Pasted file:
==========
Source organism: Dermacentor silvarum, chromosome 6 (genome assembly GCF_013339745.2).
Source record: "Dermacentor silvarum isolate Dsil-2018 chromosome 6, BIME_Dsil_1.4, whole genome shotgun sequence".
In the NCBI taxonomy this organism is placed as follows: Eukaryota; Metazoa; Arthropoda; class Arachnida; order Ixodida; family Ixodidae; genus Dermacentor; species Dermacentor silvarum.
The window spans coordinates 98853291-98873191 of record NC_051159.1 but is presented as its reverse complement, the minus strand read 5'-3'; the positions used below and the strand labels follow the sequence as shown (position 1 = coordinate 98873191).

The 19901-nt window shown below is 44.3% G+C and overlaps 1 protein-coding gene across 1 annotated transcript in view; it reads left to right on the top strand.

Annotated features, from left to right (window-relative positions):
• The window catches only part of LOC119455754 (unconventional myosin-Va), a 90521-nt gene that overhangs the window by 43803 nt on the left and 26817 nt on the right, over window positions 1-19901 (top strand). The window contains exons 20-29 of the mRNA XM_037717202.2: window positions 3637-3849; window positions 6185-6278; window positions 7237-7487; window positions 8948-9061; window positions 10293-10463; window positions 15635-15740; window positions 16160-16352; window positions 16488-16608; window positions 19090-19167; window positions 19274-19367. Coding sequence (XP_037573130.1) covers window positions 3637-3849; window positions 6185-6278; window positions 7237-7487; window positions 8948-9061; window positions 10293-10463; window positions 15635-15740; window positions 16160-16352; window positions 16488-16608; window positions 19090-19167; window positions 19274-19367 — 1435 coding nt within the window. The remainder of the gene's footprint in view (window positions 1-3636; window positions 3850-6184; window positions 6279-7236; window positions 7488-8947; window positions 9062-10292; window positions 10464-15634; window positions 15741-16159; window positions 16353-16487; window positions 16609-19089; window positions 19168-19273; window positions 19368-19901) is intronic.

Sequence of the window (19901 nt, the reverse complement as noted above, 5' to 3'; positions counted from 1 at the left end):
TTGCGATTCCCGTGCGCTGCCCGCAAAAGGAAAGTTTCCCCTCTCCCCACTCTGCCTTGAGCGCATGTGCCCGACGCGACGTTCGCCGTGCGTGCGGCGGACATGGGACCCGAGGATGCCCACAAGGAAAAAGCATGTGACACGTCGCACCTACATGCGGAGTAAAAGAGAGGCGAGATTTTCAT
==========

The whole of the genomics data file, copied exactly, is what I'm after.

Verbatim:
Source organism: Dermacentor silvarum, chromosome 6 (genome assembly GCF_013339745.2).
Source record: "Dermacentor silvarum isolate Dsil-2018 chromosome 6, BIME_Dsil_1.4, whole genome shotgun sequence".
In the NCBI taxonomy this organism is placed as follows: Eukaryota; Metazoa; Arthropoda; class Arachnida; order Ixodida; family Ixodidae; genus Dermacentor; species Dermacentor silvarum.
The window spans coordinates 98853291-98873191 of record NC_051159.1 but is presented as its reverse complement, the minus strand read 5'-3'; the positions used below and the strand labels follow the sequence as shown (position 1 = coordinate 98873191).

The 19901-nt window shown below is 44.3% G+C and overlaps 1 protein-coding gene across 1 annotated transcript in view; it reads left to right on the top strand.

Annotated features, from left to right (window-relative positions):
• The window catches only part of LOC119455754 (unconventional myosin-Va), a 90521-nt gene that overhangs the window by 43803 nt on the left and 26817 nt on the right, over window positions 1-19901 (top strand). The window contains exons 20-29 of the mRNA XM_037717202.2: window positions 3637-3849; window positions 6185-6278; window positions 7237-7487; window positions 8948-9061; window positions 10293-10463; window positions 15635-15740; window positions 16160-16352; window positions 16488-16608; window positions 19090-19167; window positions 19274-19367. Coding sequence (XP_037573130.1) covers window positions 3637-3849; window positions 6185-6278; window positions 7237-7487; window positions 8948-9061; window positions 10293-10463; window positions 15635-15740; window positions 16160-16352; window positions 16488-16608; window positions 19090-19167; window positions 19274-19367 — 1435 coding nt within the window. The remainder of the gene's footprint in view (window positions 1-3636; window positions 3850-6184; window positions 6279-7236; window positions 7488-8947; window positions 9062-10292; window positions 10464-15634; window positions 15741-16159; window positions 16353-16487; window positions 16609-19089; window positions 19168-19273; window positions 19368-19901) is intronic.

Sequence of the window (19901 nt, the reverse complement as noted above, 5' to 3'; positions counted from 1 at the left end):
TTGCGATTCCCGTGCGCTGCCCGCAAAAGGAAAGTTTCCCCTCTCCCCACTCTGCCTTGAGCGCATGTGCCCGACGCGACGTTCGCCGTGCGTGCGGCGGACATGGGACCCGAGGATGCCCACAAGGAAAAAGCATGTGACACGTCGCACCTACATGCGGAGTAAAAGAGAGGCGAGATTTTCAT